Riverside booksellers in Paris refuse to clear out for Olympics

The open-air booksellers who line the Seine in Paris are refusing to be moved, despite concerns from French authorities over security for the opening of the Olympic Games on the River Seine.

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The opening ceremony next 26 July will be the first in Olympic history to take place outside a stadium.

More than 100 boats loaded with athletes from across the world will float down the Seine, passing Notre Dame cathedral, the Louvre and the Eiffel Tower.

Organisers have been asked to limit the number of spectators by the river’s edge to around 500,000 and a major security operation will be required.

Sources told French news agency AFP last Thursday that the 200 bouquinistes, who make up the largest open-air book market in Europe, were up in arms over a letter sent to them this week by the Paris police authority.

The letter said it was “essential” to “remove” the boxes fastened to walls along the river banks in which the sellers stock and display second-hand books.

The police want a perimeter where “access and movement of persons are regulated” to ensure the security of a “place or event exposed to a risk of acts of terrorism”.

‘A symbol of Paris’

Jérôme Callais, head of the Paris Booksellers’ Cultural Association, which represents 88 percent of bouquinistes, said they had “no intention of moving”.

“The official responsible for the Seine explained to us that we would be obstructing the view on the day of the ceremony,” Callais said.

“We’re a major symbol of Paris. We’ve been here for 450 years!” he said.

“To want to erase us from the landscape when the celebration of these Games should be a celebration of Paris seems a bit crazy.”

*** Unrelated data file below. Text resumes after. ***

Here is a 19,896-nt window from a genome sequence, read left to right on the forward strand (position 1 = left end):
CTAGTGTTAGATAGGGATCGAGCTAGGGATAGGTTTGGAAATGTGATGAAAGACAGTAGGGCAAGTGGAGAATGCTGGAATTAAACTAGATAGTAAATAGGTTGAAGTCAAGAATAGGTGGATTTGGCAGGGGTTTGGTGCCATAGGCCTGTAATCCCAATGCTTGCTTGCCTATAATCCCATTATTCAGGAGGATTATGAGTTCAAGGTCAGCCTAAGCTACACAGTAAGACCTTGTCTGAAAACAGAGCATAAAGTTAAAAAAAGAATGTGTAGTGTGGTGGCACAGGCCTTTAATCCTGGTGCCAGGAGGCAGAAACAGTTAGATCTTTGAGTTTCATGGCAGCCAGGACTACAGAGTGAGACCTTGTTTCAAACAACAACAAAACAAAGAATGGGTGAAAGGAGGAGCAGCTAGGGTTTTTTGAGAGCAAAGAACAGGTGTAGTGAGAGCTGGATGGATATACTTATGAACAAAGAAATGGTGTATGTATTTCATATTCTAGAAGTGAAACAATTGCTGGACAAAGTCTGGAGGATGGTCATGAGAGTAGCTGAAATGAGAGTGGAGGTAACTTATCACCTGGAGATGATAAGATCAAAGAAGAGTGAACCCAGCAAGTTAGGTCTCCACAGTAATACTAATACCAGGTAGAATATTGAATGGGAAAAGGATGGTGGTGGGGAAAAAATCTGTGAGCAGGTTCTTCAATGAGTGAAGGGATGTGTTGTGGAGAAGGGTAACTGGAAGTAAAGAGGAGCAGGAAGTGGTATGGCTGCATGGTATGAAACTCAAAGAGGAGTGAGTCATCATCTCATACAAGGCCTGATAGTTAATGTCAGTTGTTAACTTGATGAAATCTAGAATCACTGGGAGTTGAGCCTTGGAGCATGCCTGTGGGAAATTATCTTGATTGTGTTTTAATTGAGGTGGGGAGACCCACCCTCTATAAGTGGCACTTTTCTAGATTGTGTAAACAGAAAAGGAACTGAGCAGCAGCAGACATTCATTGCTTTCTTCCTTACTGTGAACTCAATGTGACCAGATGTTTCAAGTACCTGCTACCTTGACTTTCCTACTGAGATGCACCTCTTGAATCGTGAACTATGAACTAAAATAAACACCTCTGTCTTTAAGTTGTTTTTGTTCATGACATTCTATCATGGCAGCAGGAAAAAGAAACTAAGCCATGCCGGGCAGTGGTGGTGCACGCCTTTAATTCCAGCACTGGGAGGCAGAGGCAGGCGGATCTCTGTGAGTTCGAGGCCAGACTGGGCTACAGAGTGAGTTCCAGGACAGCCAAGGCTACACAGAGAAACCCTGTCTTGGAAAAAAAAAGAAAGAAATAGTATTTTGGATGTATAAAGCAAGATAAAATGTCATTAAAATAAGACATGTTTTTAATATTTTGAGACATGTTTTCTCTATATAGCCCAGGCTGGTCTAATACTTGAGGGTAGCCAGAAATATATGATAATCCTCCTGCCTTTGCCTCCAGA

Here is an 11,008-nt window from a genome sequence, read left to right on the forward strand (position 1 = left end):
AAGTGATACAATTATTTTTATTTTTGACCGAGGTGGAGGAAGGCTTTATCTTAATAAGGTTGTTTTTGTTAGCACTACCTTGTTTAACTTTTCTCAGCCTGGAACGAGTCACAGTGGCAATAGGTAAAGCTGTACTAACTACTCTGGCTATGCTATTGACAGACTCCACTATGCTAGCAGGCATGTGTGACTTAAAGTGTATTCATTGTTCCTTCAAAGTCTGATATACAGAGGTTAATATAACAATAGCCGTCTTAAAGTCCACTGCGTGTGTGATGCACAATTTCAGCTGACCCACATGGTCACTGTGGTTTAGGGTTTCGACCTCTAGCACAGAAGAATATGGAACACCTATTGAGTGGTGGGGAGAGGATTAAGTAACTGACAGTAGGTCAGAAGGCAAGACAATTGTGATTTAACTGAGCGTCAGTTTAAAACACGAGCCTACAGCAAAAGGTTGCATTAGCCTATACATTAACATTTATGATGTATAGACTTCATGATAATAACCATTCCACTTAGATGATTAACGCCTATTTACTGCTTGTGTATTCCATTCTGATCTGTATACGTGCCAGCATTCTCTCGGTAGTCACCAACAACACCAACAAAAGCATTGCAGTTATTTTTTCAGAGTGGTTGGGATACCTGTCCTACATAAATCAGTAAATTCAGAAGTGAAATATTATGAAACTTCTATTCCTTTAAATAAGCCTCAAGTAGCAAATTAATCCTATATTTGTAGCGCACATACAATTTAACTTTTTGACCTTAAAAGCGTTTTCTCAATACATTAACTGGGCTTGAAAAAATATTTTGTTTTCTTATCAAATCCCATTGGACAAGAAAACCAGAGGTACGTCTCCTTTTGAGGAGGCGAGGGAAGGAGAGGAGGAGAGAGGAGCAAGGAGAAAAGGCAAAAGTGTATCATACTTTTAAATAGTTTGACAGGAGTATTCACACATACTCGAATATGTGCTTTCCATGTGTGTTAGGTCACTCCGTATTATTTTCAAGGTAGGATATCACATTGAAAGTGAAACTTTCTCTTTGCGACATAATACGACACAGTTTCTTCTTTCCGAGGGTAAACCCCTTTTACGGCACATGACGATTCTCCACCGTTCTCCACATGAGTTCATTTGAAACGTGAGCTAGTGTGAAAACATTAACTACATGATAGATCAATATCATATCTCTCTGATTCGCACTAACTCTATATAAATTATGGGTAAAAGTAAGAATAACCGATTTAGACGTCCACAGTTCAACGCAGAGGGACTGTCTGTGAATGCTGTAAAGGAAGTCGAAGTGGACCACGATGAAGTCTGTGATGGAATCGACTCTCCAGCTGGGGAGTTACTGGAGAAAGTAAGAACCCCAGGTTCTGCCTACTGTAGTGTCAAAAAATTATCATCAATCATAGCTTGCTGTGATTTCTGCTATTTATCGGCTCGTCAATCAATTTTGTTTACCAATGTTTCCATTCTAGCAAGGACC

Jérôme Calais, bouquiniste and president of the association of Parisian outdoor booksellers. © RFI/Pierre Olivier


On Thursday, Paris city hall issued a press release assuring the booksellers of its support and acknowledging that their activity “forms part of the identity of the banks of the Seine”.

It estimated that 570 boxes, or 59 percent of the total, would be taken down.

The city authorities are offering to pay for the removal and reinstallation of the boxes, as well as paying to repair any that are damaged in the process.

They said this would be a “renovation” that would support the booksellers’ application to join Unesco’s intangible cultural heritage list, which they have been campaigning for since 2018.

But Callais said some of the boxes were “too fragile” to be moved, and estimated it would cost 1.5 million euros to renovate all of them.

(with AFP)

The Paris Olympics and Paralympics run from 26 July to 8 September 2024. Riverside booksellers in Paris refuse to clear out for Olympics

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